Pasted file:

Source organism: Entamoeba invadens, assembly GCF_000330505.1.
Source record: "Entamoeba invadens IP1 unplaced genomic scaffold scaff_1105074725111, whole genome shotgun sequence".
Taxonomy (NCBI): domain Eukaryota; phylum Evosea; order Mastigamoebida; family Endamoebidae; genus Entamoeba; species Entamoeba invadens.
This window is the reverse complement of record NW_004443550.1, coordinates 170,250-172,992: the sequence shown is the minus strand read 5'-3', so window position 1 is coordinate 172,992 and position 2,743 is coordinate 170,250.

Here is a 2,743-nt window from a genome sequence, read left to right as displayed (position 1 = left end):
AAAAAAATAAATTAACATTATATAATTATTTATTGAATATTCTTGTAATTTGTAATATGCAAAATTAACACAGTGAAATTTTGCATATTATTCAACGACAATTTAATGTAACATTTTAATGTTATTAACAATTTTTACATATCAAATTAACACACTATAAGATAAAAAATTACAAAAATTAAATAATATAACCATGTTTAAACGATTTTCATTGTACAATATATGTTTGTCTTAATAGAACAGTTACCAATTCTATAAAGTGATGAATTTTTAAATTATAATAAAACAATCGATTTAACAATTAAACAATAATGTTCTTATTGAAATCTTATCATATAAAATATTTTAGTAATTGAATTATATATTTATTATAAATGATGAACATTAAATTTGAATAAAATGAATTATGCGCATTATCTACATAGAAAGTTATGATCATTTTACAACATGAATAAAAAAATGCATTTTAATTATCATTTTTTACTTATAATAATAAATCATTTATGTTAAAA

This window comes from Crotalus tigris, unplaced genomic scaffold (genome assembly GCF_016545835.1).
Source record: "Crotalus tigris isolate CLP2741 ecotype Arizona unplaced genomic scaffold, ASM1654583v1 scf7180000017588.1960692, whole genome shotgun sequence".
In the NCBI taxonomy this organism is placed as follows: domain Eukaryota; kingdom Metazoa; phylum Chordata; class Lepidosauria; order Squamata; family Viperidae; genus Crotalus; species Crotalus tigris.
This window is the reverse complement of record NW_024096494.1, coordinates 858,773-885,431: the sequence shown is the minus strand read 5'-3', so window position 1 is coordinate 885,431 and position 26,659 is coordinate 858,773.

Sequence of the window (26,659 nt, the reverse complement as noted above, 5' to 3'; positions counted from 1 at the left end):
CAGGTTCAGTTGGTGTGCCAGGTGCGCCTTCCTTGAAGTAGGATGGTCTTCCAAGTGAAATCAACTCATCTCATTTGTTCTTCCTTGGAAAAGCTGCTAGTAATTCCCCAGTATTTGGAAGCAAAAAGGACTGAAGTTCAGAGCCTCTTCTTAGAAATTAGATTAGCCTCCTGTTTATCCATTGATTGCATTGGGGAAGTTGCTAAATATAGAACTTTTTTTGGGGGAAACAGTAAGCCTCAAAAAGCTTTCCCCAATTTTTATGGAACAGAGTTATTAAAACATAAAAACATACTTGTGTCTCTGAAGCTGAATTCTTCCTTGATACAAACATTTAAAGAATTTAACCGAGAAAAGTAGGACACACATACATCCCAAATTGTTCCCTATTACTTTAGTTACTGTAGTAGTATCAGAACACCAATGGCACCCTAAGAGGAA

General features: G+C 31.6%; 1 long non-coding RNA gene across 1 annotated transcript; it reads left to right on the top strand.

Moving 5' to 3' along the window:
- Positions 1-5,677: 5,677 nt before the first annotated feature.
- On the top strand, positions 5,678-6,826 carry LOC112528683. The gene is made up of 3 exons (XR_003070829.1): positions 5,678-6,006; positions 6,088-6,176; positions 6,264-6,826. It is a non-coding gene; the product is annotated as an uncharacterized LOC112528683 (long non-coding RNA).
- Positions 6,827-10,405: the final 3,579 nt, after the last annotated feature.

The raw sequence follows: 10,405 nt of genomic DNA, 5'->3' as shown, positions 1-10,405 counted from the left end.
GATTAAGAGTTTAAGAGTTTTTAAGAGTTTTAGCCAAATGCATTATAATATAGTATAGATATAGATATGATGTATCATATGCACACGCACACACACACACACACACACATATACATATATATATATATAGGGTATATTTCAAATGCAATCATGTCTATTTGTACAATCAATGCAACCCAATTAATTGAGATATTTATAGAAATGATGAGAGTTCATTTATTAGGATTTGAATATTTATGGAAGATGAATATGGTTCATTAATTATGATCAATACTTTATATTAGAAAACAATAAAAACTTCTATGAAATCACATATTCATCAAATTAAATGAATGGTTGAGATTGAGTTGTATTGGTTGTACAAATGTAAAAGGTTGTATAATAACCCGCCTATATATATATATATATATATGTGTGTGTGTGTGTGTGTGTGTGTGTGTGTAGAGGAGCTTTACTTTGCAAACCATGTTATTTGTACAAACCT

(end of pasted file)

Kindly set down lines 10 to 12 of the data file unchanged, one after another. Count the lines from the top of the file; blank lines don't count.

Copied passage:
This window is the reverse complement of record NW_024096494.1, coordinates 858,773-885,431: the sequence shown is the minus strand read 5'-3', so window position 1 is coordinate 885,431 and position 26,659 is coordinate 858,773.

Sequence of the window (26,659 nt, the reverse complement as noted above, 5' to 3'; positions counted from 1 at the left end):
CAGGTTCAGTTGGTGTGCCAGGTGCGCCTTCCTTGAAGTAGGATGGTCTTCCAAGTGAAATCAACTCATCTCATTTGTTCTTCCTTGGAAAAGCTGCTAGTAATTCCCCAGTATTTGGAAGCAAAAAGGACTGAAGTTCAGAGCCTCTTCTTAGAAATTAGATTAGCCTCCTGTTTATCCATTGATTGCATTGGGGAAGTTGCTAAATATAGAACTTTTTTTGGGGGAAACAGTAAGCCTCAAAAAGCTTTCCCCAATTTTTATGGAACAGAGTTATTAAAACATAAAAACATACTTGTGTCTCTGAAGCTGAATTCTTCCTTGATACAAACATTTAAAGAATTTAACCGAGAAAAGTAGGACACACATACATCCCAAATTGTTCCCTATTACTTTAGTTACTGTAGTAGTATCAGAACACCAATGGCACCCTAAGAGGAA